Meanwhile Microsoft is aiming at the hardcore gamer, offering a superb online service that allows for competition on the highest level. With Xbox Live and all the different services it entails, Microsoft has sucked a lot of gamers into buying their console, including the one writing this article! The Xbox Live Marketplace allows users to download everything from game demos to trailers for games and movies, music videos and music tracks right up to new content for games you already own, while the Achievement system allows users to show off just how far or just how good they are at a game by looking at their number of GamerPoints - adding even more competition amongst users. The High-Definition support was worthwhile for me, owning a HDTV, and games do look stunning on it. The Xbox 360 is the "middle" console this generation - not far off the power of the PS3, but marginally less powerful.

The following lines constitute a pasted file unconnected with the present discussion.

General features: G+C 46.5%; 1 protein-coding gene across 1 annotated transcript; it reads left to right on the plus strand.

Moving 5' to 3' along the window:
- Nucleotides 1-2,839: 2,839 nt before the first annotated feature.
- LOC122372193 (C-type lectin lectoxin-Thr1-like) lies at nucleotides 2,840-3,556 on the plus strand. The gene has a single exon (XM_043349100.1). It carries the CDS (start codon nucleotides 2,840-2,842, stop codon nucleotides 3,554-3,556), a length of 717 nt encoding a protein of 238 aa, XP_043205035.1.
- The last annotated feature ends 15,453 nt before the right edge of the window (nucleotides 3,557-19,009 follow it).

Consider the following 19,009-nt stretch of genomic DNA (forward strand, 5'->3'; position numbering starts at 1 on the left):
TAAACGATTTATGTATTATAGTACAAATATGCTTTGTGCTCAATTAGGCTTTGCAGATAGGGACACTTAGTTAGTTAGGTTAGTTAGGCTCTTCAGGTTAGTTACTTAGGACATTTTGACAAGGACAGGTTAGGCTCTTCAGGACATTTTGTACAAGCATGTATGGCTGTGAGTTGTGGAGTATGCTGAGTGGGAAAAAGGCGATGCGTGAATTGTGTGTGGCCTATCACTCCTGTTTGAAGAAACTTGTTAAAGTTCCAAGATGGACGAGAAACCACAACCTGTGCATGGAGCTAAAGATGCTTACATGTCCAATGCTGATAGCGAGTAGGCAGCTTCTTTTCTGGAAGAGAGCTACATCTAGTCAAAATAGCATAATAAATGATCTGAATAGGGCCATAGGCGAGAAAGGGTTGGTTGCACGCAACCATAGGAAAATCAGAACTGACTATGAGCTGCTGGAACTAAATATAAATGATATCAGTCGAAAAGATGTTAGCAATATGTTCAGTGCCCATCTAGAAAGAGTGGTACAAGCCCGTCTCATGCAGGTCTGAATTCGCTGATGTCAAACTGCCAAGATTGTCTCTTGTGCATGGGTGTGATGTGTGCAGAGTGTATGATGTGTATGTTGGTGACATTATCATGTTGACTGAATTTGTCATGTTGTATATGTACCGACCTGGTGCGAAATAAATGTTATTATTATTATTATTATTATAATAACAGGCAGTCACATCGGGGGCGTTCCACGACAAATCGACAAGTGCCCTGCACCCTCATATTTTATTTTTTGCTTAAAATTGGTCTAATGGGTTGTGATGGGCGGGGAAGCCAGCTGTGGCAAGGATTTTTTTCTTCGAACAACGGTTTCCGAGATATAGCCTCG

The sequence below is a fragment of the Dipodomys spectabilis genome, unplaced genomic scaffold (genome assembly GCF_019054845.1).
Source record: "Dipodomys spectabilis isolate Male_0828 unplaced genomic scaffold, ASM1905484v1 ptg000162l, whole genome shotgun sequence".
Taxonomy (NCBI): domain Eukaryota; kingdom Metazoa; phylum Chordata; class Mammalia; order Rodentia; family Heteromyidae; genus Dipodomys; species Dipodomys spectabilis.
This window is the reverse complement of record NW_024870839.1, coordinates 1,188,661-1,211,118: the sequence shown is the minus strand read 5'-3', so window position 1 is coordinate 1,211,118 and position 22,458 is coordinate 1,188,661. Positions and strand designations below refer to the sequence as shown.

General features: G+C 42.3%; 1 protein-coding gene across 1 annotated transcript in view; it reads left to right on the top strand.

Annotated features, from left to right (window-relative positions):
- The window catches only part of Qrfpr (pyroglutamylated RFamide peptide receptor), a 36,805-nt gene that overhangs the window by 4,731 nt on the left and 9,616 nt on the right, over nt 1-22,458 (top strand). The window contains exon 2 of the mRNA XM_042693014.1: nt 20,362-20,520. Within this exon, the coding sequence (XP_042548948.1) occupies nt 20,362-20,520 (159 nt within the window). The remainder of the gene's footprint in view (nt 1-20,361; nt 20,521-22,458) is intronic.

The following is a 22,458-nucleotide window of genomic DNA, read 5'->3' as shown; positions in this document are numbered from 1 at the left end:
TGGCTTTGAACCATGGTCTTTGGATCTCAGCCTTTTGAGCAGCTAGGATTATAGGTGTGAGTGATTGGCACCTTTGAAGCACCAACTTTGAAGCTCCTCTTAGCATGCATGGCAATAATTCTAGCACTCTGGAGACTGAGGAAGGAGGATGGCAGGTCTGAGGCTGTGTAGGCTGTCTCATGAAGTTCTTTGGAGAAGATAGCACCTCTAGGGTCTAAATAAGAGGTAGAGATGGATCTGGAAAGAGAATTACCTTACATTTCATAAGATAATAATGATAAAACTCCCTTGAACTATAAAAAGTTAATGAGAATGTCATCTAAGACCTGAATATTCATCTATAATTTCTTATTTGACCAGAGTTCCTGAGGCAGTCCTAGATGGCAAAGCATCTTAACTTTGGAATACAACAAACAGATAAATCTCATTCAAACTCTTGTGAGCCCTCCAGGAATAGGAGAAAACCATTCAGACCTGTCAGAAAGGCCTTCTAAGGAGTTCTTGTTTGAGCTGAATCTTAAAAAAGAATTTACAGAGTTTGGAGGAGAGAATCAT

The Xbox Live Arcade started off slowly, but is rapidly looking like Microsoft's answer to Nintendo's Virtual Console. Instead of old, emulated titles, though, the Live Arcade offers a selection of all new titles, such as Geometry Wars and Cloning Clyde as well as remade classics like Street Fighter 2 and Pac Man, edited and updated with online support.
Meanwhile, their release schedule speaks volumes about the types of games Microsoft has on offer - First Person Shooters, Adventure Games, Racing games, and occasionally, as mentioned earlier, a Western RPG like Fable. Microsoft is working to change this, though, with Mistwalker's Blue Dragon, created by Final Fantasy creator Sakaguchi on the horizon.
Sony continues to offer what they offered with their PS1 and PS2 - choice. From RPGs to FPS titles, to Adventures games and Sports games, Sony has a little bit of everything. Alright, some of is utter crap by some backstreet developer (the kind of game that's called "Tank Wars 3" and ends up in your local supermarket a month after release for 9.99), but on the whole Sony's console offers a massive selection to choose from, providing third party support is as strong for the PS3 as it was it's predecessor. If it isn't, we could see the choice disappear past EA's motto of "Release Everything." The PS3 is the most powerful of the three consoles, and while it won't begin to show until a year or more into it's release, PS3 titles will gradually begin to look marginally better than those on the Xbox 360.